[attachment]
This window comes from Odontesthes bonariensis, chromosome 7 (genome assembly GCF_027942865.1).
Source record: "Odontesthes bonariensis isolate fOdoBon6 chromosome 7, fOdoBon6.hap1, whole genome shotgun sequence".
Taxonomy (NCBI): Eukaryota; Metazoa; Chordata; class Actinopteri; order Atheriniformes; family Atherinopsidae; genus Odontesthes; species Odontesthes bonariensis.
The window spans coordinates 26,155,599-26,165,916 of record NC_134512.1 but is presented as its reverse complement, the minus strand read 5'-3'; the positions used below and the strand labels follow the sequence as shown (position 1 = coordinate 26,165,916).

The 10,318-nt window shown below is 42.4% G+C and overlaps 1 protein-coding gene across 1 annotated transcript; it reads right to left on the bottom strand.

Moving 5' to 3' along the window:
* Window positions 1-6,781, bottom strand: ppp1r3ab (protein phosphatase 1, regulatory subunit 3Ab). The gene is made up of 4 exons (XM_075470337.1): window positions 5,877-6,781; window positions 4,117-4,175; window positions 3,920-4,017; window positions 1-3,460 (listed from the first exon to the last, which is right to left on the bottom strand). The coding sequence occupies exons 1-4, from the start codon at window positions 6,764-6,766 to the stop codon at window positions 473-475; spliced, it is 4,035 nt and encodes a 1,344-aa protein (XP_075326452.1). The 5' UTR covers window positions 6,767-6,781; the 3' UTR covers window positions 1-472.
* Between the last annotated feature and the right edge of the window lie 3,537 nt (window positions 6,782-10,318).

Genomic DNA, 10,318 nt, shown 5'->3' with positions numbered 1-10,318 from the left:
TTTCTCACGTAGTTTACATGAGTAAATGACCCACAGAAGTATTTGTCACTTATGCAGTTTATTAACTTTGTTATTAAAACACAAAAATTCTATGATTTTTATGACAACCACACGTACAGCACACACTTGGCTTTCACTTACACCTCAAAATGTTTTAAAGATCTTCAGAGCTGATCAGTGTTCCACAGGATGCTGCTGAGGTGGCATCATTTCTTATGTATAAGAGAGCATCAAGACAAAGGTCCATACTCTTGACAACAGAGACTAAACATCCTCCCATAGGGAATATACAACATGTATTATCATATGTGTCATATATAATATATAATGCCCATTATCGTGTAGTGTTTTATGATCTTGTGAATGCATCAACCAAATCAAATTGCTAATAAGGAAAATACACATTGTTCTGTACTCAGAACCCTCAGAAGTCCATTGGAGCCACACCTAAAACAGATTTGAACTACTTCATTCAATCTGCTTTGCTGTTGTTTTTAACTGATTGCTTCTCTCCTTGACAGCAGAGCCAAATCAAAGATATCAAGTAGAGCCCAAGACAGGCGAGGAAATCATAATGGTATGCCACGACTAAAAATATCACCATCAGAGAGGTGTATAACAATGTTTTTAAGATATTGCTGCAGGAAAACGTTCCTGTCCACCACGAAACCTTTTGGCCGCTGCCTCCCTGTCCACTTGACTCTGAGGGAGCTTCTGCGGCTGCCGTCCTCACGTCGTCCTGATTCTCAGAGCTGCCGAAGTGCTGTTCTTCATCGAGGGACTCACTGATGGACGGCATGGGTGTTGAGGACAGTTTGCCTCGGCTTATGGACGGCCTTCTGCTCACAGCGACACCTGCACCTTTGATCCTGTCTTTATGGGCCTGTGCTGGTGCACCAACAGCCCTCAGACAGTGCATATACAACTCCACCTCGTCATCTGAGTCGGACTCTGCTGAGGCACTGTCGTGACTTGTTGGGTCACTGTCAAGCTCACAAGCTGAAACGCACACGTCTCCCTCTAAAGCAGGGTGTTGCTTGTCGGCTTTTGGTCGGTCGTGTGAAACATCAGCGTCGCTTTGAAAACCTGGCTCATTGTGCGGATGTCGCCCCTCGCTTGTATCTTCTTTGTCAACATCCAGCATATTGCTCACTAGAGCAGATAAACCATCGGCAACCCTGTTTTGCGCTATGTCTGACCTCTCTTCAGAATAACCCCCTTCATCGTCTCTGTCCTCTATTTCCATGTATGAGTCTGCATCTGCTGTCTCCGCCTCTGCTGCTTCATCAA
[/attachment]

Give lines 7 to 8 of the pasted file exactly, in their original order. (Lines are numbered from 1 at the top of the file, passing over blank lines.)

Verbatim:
* Window positions 1-6,781, bottom strand: ppp1r3ab (protein phosphatase 1, regulatory subunit 3Ab). The gene is made up of 4 exons (XM_075470337.1): window positions 5,877-6,781; window positions 4,117-4,175; window positions 3,920-4,017; window positions 1-3,460 (listed from the first exon to the last, which is right to left on the bottom strand). The coding sequence occupies exons 1-4, from the start codon at window positions 6,764-6,766 to the stop codon at window positions 473-475; spliced, it is 4,035 nt and encodes a 1,344-aa protein (XP_075326452.1). The 5' UTR covers window positions 6,767-6,781; the 3' UTR covers window positions 1-472.
* Between the last annotated feature and the right edge of the window lie 3,537 nt (window positions 6,782-10,318).